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Action News demonstrates how cars block view of children behind you

It's a tragic accident our health district is taking action to prevent- drivers not seeing children behind their cars and backing over them.

TRI-CITIES, Wash. -- It's a tragic accident our health district is taking action to prevent- drivers not seeing children behind their cars and backing over them.

With summer right around the corner drawing more kids outside, officials are urging you to be aware.

“Injuring or killing a child with a vehicle is a tragedy we just don't want any family to have to deal with," said Kathleen Clary-Cooke, Coordinator for Safe Kids Benton-Franklin.

Local safety experts are pushing out a message to everyone who gets behind a wheel: Check around your parked car before you drive.

“No matter what vehicle you drive, there are blind spots directly in front and behind the vehicle," said Clary-Cooke.

Action News tested out those blind spots with an experiment.

Action News parked an SUV in a safe area, rolled out a measuring mat and put a doll 20 feet behind the car.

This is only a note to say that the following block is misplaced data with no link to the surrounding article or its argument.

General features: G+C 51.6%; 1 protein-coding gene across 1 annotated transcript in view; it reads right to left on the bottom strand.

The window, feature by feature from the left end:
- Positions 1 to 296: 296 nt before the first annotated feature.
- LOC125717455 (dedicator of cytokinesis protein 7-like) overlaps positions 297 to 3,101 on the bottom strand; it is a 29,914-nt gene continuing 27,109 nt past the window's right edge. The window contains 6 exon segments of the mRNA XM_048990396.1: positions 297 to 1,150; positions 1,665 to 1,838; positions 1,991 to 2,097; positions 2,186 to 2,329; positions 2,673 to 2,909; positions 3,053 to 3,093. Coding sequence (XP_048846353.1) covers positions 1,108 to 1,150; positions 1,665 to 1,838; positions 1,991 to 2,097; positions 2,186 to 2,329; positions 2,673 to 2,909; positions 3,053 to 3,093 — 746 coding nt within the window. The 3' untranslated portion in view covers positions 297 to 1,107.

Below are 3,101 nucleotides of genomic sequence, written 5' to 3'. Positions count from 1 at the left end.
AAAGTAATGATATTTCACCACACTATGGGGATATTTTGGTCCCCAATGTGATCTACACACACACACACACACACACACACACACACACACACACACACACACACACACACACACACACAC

When sitting in the driver’s seat though, you couldn’t see the doll.

This shows the dangerous reality of how a car can easily block the view of a child behind you.

But with just a little extra precaution, you could prevent this tragedy.

“Kids are quick. They're impulsive. So it's very important to have appropriate adult supervision. If you're in a parking lot or someone is pulling in, make sure you're holding their hand and holding it tightly because if a child sees something, they will dart out," said Clary-Cooke.

Officials say to pick up any toys off the driveway that could attract children and teach your little ones you love to not play near cars.

“Make sure that your child or neighbor’s child hasn't decided to run behind the vehicle, stop and play or chase a pet. These tragedies happen in an instant and just taking those few extra seconds to check in front or bending your vehicle can save a life," said Clary-Cooke.

Our health district reports over the last couple years, drivers accidentally killed three local children by hitting them with cars. Officials tell Action News all cars will require back up cameras in May of next year.

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